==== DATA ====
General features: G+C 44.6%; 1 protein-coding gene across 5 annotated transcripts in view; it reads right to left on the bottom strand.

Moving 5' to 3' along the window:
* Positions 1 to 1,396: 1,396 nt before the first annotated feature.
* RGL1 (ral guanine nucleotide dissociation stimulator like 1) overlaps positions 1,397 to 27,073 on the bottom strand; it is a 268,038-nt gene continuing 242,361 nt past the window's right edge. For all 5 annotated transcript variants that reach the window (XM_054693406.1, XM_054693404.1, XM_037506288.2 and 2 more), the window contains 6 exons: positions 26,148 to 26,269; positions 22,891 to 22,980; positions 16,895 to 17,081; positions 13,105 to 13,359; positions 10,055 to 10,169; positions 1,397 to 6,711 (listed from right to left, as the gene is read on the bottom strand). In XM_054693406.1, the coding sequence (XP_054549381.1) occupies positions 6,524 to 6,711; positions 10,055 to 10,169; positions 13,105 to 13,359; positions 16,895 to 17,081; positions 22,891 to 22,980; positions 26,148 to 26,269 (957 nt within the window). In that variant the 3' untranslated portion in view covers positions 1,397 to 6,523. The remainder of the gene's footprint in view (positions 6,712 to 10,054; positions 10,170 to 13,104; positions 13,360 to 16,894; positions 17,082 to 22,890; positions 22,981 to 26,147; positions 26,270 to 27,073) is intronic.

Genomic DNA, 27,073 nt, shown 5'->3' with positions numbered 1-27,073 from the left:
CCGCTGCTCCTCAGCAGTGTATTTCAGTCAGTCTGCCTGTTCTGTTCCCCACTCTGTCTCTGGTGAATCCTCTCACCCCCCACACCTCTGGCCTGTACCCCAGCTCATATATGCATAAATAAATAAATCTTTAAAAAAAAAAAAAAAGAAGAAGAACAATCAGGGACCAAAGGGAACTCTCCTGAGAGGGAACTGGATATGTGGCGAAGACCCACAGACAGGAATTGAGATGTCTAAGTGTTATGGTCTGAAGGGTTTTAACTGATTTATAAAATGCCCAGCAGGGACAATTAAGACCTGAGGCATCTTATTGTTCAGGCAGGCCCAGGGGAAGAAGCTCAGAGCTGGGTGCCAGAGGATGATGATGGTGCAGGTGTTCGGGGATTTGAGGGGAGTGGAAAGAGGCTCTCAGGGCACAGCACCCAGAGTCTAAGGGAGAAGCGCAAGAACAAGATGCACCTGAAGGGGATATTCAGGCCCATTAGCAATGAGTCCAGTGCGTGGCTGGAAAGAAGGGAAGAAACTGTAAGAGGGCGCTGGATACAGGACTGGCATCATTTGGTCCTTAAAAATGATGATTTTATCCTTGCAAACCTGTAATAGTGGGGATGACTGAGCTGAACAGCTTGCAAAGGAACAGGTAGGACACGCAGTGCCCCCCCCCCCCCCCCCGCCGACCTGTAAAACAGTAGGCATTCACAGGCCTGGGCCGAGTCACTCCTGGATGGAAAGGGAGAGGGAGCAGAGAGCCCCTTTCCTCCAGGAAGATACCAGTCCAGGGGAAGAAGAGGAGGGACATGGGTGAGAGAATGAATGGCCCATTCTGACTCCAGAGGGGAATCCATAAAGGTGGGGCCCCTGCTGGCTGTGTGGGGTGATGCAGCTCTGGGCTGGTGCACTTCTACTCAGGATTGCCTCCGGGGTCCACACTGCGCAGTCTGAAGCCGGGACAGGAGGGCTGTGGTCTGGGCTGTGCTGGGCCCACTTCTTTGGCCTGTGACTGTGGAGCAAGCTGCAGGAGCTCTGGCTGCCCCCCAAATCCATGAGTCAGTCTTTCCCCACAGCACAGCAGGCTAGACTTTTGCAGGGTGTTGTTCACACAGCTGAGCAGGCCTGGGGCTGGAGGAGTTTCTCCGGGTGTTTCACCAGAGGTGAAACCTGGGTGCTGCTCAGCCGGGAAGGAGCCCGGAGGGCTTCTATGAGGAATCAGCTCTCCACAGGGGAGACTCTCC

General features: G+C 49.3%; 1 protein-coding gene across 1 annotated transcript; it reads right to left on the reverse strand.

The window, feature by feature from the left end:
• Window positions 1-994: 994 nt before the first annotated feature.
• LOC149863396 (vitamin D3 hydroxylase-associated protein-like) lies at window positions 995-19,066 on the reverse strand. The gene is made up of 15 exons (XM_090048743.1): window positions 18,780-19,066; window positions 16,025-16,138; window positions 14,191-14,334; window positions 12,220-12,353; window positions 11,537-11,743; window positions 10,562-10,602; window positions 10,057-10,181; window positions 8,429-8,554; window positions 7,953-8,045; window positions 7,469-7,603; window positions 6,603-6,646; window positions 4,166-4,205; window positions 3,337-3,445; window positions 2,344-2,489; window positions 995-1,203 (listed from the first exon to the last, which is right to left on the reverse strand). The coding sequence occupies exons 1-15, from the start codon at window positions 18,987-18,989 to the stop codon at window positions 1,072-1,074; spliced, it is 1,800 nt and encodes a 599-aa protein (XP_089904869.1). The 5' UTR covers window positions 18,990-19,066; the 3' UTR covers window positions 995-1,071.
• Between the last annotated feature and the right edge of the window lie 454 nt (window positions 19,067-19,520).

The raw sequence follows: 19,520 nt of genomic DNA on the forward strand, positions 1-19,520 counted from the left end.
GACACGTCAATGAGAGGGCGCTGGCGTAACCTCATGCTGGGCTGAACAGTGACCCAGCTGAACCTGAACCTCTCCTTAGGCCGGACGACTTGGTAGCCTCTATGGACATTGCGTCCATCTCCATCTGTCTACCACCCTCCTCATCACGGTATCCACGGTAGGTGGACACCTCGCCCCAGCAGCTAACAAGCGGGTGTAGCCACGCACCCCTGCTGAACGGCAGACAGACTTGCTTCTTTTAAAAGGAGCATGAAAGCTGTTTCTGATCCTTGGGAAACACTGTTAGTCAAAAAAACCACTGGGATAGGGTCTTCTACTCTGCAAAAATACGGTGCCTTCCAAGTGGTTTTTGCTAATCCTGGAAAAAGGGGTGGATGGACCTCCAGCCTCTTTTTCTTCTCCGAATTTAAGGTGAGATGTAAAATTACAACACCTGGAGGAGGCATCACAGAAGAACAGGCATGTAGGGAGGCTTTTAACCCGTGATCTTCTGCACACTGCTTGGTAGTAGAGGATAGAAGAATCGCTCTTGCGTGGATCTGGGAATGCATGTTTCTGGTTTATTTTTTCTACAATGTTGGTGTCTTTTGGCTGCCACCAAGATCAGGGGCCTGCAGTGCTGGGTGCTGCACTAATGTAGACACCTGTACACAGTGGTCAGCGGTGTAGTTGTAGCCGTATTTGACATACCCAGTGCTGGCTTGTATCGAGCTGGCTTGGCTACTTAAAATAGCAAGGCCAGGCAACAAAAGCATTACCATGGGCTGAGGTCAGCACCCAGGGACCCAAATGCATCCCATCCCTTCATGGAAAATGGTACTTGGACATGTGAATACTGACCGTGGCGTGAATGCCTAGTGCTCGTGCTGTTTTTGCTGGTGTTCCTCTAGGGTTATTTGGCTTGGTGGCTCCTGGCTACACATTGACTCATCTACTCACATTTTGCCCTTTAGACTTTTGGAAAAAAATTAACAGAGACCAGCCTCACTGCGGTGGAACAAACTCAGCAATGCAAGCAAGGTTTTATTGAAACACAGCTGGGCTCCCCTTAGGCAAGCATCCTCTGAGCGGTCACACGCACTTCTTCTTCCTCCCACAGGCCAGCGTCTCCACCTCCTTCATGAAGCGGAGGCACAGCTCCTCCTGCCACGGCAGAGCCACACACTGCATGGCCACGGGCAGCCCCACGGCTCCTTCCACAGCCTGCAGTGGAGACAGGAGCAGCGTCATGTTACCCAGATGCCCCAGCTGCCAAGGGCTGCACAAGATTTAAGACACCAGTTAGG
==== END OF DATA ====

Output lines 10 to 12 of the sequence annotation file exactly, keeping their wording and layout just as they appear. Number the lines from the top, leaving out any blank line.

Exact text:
• LOC149863396 (vitamin D3 hydroxylase-associated protein-like) lies at window positions 995-19,066 on the reverse strand. The gene is made up of 15 exons (XM_090048743.1): window positions 18,780-19,066; window positions 16,025-16,138; window positions 14,191-14,334; window positions 12,220-12,353; window positions 11,537-11,743; window positions 10,562-10,602; window positions 10,057-10,181; window positions 8,429-8,554; window positions 7,953-8,045; window positions 7,469-7,603; window positions 6,603-6,646; window positions 4,166-4,205; window positions 3,337-3,445; window positions 2,344-2,489; window positions 995-1,203 (listed from the first exon to the last, which is right to left on the reverse strand). The coding sequence occupies exons 1-15, from the start codon at window positions 18,987-18,989 to the stop codon at window positions 1,072-1,074; spliced, it is 1,800 nt and encodes a 599-aa protein (XP_089904869.1). The 5' UTR covers window positions 18,990-19,066; the 3' UTR covers window positions 995-1,071.
• Between the last annotated feature and the right edge of the window lie 454 nt (window positions 19,067-19,520).

The raw sequence follows: 19,520 nt of genomic DNA on the forward strand, positions 1-19,520 counted from the left end.